2010 has been a good year for African wild dogs in some of the most northern of Botswana’s wildlife areas. At least three different packs raised pups in the Linyanti and Selinda concessions. Wild dog movements become somewhat restricted during the denning period. Even after the new pups come out of the den, the packs seldom move too far each day. Once the pups are a few months older though, the dog packs range far and wide. A few individual dogs were fitted with tracking collars in 2009, and these collars have provided some very interesting results already. Aside from the images of wild dogs accompanying this text, there is also a map showing movements of three different packs.
What is immediately apparent from the map is that the pack plotted in yellow has a home range that runs along the Linyanti River. During the course of the last year, this pack has ranged over a distance in excess of 80kms, from west to east. Their movements take them completely out of the Linyanti concession, and the small finger of land that is part of Chobe, to the east. At least two villages are included in their home range. What this tells us is that this pack is running a very high risk of contracting diseases from domestic dogs. Canine distemper and rabies are just two of several diseases that can be transmitted to wild dogs when they come into contact with either village dogs *or* their stray relatives. Wild dogs have little resistance to diseases carried by domestic dogs. The social nature of the packs mean that once one dog in the pack becomes infected the disease will usually spread throughout the pack very rapidly.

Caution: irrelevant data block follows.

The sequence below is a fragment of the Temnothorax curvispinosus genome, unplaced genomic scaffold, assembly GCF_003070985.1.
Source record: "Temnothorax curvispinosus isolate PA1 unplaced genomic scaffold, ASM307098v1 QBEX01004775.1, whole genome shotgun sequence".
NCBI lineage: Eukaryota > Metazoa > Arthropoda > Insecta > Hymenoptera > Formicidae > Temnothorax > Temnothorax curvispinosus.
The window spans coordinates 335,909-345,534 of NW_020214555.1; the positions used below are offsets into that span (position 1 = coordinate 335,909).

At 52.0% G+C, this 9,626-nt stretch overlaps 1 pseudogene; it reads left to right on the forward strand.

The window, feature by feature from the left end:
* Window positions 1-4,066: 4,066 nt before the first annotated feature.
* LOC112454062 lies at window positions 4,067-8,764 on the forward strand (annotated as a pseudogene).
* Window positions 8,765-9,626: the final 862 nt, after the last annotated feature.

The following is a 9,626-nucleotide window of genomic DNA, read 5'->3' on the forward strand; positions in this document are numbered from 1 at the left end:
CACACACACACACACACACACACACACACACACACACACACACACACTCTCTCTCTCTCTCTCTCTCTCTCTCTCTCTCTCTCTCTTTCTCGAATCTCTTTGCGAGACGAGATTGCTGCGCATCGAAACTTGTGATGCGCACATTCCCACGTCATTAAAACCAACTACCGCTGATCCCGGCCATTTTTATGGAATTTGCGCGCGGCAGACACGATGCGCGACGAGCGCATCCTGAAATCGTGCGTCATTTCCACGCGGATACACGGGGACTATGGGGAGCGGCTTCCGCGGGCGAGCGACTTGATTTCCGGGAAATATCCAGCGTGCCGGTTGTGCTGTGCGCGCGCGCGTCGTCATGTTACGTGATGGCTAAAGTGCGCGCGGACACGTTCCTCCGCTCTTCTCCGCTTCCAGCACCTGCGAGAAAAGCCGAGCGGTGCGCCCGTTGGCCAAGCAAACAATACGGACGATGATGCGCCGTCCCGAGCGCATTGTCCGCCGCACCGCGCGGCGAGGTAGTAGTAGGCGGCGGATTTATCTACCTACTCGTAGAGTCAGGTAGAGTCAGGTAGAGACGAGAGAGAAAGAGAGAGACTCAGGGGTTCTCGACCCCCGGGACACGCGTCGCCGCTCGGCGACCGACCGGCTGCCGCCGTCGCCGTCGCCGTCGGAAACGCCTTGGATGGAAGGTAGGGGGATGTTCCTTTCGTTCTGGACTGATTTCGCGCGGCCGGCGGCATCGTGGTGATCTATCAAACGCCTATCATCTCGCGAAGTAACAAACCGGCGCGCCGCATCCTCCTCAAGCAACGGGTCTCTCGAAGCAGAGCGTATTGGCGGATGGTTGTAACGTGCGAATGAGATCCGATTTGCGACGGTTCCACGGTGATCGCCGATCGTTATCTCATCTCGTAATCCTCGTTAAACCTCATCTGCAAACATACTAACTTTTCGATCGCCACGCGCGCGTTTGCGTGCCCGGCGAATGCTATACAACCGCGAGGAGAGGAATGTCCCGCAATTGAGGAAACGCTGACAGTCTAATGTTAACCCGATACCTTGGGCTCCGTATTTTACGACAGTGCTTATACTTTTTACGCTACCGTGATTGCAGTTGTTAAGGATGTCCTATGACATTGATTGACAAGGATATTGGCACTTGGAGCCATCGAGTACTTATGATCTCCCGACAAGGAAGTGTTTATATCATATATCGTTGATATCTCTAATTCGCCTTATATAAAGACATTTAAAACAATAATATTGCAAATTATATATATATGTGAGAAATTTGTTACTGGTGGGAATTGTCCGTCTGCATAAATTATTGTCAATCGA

A local animal charity organization is working hard to try and prevent this happening. MAWS is a Maun-based animal welfare organization that is conducting a vaccination program to prevent disease in domestic dogs that are living in and around villages. Their aim is to reduce disease in domestic dogs, and thereby also reduce the risk of those diseases being transmitted to populations of wild dogs moving through those areas. Anybody interested in finding out more about MAWS or supporting this worthy project should contact Helen Apps. Her email address is email@example.com.
African wild dogs need every bit of help we can give them!
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